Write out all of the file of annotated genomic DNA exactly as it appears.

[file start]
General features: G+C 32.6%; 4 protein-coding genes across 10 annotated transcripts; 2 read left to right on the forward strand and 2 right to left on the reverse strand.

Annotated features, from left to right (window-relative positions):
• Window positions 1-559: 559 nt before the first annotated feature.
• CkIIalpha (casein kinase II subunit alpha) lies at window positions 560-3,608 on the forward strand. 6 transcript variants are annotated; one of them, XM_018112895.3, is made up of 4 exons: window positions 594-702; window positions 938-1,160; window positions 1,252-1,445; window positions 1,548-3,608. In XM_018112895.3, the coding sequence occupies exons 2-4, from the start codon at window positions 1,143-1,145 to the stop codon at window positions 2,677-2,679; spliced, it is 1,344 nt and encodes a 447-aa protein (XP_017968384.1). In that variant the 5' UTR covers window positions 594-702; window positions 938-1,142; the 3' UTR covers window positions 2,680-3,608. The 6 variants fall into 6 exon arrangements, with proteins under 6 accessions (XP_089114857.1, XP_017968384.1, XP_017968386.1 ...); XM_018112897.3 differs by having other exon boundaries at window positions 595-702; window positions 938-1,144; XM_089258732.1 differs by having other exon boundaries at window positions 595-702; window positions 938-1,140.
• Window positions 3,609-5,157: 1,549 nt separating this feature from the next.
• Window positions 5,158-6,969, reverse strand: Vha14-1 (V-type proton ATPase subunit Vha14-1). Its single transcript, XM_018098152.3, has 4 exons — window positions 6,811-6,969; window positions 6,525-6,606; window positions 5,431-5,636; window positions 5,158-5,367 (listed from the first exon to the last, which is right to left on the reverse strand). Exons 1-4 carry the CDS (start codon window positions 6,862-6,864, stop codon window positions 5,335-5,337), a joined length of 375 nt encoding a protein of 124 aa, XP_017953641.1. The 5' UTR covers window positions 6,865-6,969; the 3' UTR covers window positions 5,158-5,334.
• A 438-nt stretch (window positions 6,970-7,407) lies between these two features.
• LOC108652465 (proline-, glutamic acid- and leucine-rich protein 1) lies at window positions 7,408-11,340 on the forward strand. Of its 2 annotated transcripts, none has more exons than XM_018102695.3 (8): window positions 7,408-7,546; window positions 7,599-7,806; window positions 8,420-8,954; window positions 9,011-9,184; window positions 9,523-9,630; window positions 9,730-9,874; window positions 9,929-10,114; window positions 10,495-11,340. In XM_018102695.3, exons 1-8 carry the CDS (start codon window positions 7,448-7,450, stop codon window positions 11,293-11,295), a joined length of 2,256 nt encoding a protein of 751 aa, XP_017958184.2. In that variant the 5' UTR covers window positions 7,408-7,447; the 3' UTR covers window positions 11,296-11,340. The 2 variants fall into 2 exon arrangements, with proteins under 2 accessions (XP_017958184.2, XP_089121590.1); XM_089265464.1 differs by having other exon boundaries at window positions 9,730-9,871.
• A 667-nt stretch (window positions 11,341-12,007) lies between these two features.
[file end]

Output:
General features: G+C 32.6%; 4 protein-coding genes across 10 annotated transcripts; 2 read left to right on the forward strand and 2 right to left on the reverse strand.

Annotated features, from left to right (window-relative positions):
• Window positions 1-559: 559 nt before the first annotated feature.
• CkIIalpha (casein kinase II subunit alpha) lies at window positions 560-3,608 on the forward strand. 6 transcript variants are annotated; one of them, XM_018112895.3, is made up of 4 exons: window positions 594-702; window positions 938-1,160; window positions 1,252-1,445; window positions 1,548-3,608. In XM_018112895.3, the coding sequence occupies exons 2-4, from the start codon at window positions 1,143-1,145 to the stop codon at window positions 2,677-2,679; spliced, it is 1,344 nt and encodes a 447-aa protein (XP_017968384.1). In that variant the 5' UTR covers window positions 594-702; window positions 938-1,142; the 3' UTR covers window positions 2,680-3,608. The 6 variants fall into 6 exon arrangements, with proteins under 6 accessions (XP_089114857.1, XP_017968384.1, XP_017968386.1 ...); XM_018112897.3 differs by having other exon boundaries at window positions 595-702; window positions 938-1,144; XM_089258732.1 differs by having other exon boundaries at window positions 595-702; window positions 938-1,140.
• Window positions 3,609-5,157: 1,549 nt separating this feature from the next.
• Window positions 5,158-6,969, reverse strand: Vha14-1 (V-type proton ATPase subunit Vha14-1). Its single transcript, XM_018098152.3, has 4 exons — window positions 6,811-6,969; window positions 6,525-6,606; window positions 5,431-5,636; window positions 5,158-5,367 (listed from the first exon to the last, which is right to left on the reverse strand). Exons 1-4 carry the CDS (start codon window positions 6,862-6,864, stop codon window positions 5,335-5,337), a joined length of 375 nt encoding a protein of 124 aa, XP_017953641.1. The 5' UTR covers window positions 6,865-6,969; the 3' UTR covers window positions 5,158-5,334.
• A 438-nt stretch (window positions 6,970-7,407) lies between these two features.
• LOC108652465 (proline-, glutamic acid- and leucine-rich protein 1) lies at window positions 7,408-11,340 on the forward strand. Of its 2 annotated transcripts, none has more exons than XM_018102695.3 (8): window positions 7,408-7,546; window positions 7,599-7,806; window positions 8,420-8,954; window positions 9,011-9,184; window positions 9,523-9,630; window positions 9,730-9,874; window positions 9,929-10,114; window positions 10,495-11,340. In XM_018102695.3, exons 1-8 carry the CDS (start codon window positions 7,448-7,450, stop codon window positions 11,293-11,295), a joined length of 2,256 nt encoding a protein of 751 aa, XP_017958184.2. In that variant the 5' UTR covers window positions 7,408-7,447; the 3' UTR covers window positions 11,296-11,340. The 2 variants fall into 2 exon arrangements, with proteins under 2 accessions (XP_017958184.2, XP_089121590.1); XM_089265464.1 differs by having other exon boundaries at window positions 9,730-9,871.
• A 667-nt stretch (window positions 11,341-12,007) lies between these two features.